Image Source: New Europe
Russian gas supply to Europe may halt this winter according to the chairman of the International Energy Agency
According to Fatih Birol, he does not think a total shutdown is likely, but yet, Europe needs to develop backup plans in case it does.
Several European nations have recently claimed that the amount of Russian gas they received was much less than they had anticipated. Russian officials blame technical problems and deny that it was done on purpose.
Approximately 40% of Europe’s natural gas imports came from Russia before the invasion of Ukraine; this percentage is now closer to 20%.
Strategic Reduction in Russian Gas Supply
Russian gas supply decreases in recent months, according to Mr. Birol, are “strategic.” Because of the falls, it will be more difficult for European nations to fill their gas storage this winter, giving Russia more clout.
One of the main pipelines carrying natural gas from Russia to Europe, Nord Stream 1, only operated at 40% of capacity last week. However, the Russian justification that this was brought on by “technical difficulties” has drawn criticism from several specialists.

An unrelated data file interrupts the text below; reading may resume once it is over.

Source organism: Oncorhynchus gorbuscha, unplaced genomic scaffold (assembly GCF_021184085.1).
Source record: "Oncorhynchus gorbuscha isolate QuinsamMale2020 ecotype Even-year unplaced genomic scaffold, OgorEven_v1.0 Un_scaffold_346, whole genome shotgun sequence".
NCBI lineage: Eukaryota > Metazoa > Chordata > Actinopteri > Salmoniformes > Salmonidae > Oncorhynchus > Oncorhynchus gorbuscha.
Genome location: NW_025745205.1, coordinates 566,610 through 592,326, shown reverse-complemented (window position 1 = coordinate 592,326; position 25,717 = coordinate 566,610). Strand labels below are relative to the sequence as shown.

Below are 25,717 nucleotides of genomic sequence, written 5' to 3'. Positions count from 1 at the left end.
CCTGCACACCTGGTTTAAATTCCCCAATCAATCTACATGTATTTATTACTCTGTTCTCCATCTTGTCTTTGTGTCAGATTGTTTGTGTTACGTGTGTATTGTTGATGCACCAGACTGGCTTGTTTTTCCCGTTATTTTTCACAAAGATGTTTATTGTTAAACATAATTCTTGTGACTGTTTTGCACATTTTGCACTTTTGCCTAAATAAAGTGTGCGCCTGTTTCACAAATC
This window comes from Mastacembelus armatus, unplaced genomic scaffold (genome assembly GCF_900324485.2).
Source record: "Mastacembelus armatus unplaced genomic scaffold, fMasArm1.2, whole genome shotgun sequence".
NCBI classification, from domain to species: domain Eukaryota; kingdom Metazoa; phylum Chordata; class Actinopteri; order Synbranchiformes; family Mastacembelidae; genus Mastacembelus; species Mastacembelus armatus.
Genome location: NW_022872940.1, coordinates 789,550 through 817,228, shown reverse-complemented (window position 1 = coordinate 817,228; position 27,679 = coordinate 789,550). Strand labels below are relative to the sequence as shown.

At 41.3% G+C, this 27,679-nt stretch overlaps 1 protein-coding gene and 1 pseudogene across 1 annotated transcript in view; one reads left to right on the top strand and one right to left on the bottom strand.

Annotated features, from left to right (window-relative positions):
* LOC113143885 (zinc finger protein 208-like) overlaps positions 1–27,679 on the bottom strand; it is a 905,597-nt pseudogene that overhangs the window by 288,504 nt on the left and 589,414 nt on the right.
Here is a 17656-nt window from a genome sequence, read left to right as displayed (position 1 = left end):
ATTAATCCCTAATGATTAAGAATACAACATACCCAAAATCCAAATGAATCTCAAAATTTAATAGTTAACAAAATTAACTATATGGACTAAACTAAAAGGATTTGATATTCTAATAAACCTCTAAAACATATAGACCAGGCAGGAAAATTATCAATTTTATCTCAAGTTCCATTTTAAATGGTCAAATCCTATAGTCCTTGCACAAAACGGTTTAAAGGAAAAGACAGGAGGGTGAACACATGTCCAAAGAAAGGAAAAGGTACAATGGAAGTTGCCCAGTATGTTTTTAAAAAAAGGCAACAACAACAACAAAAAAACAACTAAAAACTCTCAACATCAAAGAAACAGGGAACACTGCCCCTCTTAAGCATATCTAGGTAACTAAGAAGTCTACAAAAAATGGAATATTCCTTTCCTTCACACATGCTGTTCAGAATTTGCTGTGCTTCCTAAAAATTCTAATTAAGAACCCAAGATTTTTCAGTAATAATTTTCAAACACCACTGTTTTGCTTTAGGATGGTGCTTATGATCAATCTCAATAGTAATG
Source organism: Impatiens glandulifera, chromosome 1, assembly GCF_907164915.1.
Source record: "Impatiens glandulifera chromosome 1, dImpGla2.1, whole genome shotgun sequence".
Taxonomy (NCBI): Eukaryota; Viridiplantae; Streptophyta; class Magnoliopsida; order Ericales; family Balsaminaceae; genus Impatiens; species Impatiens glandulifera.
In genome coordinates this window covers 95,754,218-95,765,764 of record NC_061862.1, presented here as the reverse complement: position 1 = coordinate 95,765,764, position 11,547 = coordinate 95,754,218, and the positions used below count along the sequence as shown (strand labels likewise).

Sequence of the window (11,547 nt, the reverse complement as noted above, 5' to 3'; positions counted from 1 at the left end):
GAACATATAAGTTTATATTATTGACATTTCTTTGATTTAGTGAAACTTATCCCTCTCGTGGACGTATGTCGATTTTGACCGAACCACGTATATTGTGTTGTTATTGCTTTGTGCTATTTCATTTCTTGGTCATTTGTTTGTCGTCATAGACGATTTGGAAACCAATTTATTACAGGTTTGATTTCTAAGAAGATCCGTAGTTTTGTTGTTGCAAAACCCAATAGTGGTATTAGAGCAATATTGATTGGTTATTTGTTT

Shortages in gas supply are still being reported throughout Europe. The Russian state-controlled gas monopoly Gazprom told the Italian energy company Eni on Friday that it had only delivered half of the gas it had ordered, and Slovakia and Austria have also reported declines.
France claims that since June 15, Germany has not delivered any Russian gas to it, while the supply of Russian gas to Poland, Bulgaria, Finland, Denmark, and the Netherlands has been halted because those countries refused to pay in Russian roubles.
European nations decided last month to try and fortify their storage facilities with fuel to shield themselves from the erratic gas price. But, according to the most recent data, they are now at roughly 55 percent of capacity, which is below their agreed goal of at least 80 percent capacity by November.
According to Mr. Birol, the continued gas problem currently justifies immediate, short-term steps to cut demand, like boosting the usage of coal-fired power plants and, if possible, extending the lifespan of nuclear power plants. However, he claims that extreme measures might be required if the of Russian gas supply stops completely.